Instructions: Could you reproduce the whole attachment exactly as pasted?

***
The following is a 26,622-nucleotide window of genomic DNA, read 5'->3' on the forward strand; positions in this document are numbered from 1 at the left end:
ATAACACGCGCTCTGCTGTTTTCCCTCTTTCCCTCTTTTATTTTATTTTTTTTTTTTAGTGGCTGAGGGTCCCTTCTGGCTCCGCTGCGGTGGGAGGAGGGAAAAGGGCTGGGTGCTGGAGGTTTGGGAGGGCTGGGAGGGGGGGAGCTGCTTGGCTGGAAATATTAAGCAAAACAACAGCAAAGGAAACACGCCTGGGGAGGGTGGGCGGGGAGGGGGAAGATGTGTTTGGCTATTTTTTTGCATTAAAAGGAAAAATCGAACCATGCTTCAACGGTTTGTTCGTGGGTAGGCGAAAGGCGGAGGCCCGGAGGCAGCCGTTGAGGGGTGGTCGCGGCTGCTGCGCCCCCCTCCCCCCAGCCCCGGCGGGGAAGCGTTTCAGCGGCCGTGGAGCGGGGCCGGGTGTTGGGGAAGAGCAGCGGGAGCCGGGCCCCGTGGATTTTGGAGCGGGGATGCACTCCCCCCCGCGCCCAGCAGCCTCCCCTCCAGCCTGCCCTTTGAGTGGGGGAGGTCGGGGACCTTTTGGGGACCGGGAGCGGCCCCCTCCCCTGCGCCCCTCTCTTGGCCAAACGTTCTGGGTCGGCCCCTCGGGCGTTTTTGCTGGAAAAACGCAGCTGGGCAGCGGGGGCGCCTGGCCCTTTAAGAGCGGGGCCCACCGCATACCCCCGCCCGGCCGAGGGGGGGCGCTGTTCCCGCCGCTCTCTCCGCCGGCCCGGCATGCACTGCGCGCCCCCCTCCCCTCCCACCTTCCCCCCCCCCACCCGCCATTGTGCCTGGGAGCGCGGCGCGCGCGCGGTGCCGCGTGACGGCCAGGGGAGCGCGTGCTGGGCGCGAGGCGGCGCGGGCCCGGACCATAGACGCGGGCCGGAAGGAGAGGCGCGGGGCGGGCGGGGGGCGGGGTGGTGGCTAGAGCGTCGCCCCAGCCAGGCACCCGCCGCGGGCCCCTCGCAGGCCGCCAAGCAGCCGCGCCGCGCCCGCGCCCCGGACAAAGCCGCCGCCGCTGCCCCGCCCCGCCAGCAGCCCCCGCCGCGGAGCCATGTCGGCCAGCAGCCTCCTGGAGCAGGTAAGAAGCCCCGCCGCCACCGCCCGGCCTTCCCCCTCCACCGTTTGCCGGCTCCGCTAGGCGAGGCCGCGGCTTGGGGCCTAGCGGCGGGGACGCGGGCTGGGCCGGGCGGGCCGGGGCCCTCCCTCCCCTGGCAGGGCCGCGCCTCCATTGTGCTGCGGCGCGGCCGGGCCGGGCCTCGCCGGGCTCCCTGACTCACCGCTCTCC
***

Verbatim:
The following is a 26,622-nucleotide window of genomic DNA, read 5'->3' on the forward strand; positions in this document are numbered from 1 at the left end:
ATAACACGCGCTCTGCTGTTTTCCCTCTTTCCCTCTTTTATTTTATTTTTTTTTTTTAGTGGCTGAGGGTCCCTTCTGGCTCCGCTGCGGTGGGAGGAGGGAAAAGGGCTGGGTGCTGGAGGTTTGGGAGGGCTGGGAGGGGGGGAGCTGCTTGGCTGGAAATATTAAGCAAAACAACAGCAAAGGAAACACGCCTGGGGAGGGTGGGCGGGGAGGGGGAAGATGTGTTTGGCTATTTTTTTGCATTAAAAGGAAAAATCGAACCATGCTTCAACGGTTTGTTCGTGGGTAGGCGAAAGGCGGAGGCCCGGAGGCAGCCGTTGAGGGGTGGTCGCGGCTGCTGCGCCCCCCTCCCCCCAGCCCCGGCGGGGAAGCGTTTCAGCGGCCGTGGAGCGGGGCCGGGTGTTGGGGAAGAGCAGCGGGAGCCGGGCCCCGTGGATTTTGGAGCGGGGATGCACTCCCCCCCGCGCCCAGCAGCCTCCCCTCCAGCCTGCCCTTTGAGTGGGGGAGGTCGGGGACCTTTTGGGGACCGGGAGCGGCCCCCTCCCCTGCGCCCCTCTCTTGGCCAAACGTTCTGGGTCGGCCCCTCGGGCGTTTTTGCTGGAAAAACGCAGCTGGGCAGCGGGGGCGCCTGGCCCTTTAAGAGCGGGGCCCACCGCATACCCCCGCCCGGCCGAGGGGGGGCGCTGTTCCCGCCGCTCTCTCCGCCGGCCCGGCATGCACTGCGCGCCCCCCTCCCCTCCCACCTTCCCCCCCCCCACCCGCCATTGTGCCTGGGAGCGCGGCGCGCGCGCGGTGCCGCGTGACGGCCAGGGGAGCGCGTGCTGGGCGCGAGGCGGCGCGGGCCCGGACCATAGACGCGGGCCGGAAGGAGAGGCGCGGGGCGGGCGGGGGGCGGGGTGGTGGCTAGAGCGTCGCCCCAGCCAGGCACCCGCCGCGGGCCCCTCGCAGGCCGCCAAGCAGCCGCGCCGCGCCCGCGCCCCGGACAAAGCCGCCGCCGCTGCCCCGCCCCGCCAGCAGCCCCCGCCGCGGAGCCATGTCGGCCAGCAGCCTCCTGGAGCAGGTAAGAAGCCCCGCCGCCACCGCCCGGCCTTCCCCCTCCACCGTTTGCCGGCTCCGCTAGGCGAGGCCGCGGCTTGGGGCCTAGCGGCGGGGACGCGGGCTGGGCCGGGCGGGCCGGGGCCCTCCCTCCCCTGGCAGGGCCGCGCCTCCATTGTGCTGCGGCGCGGCCGGGCCGGGCCTCGCCGGGCTCCCTGACTCACCGCTCTCC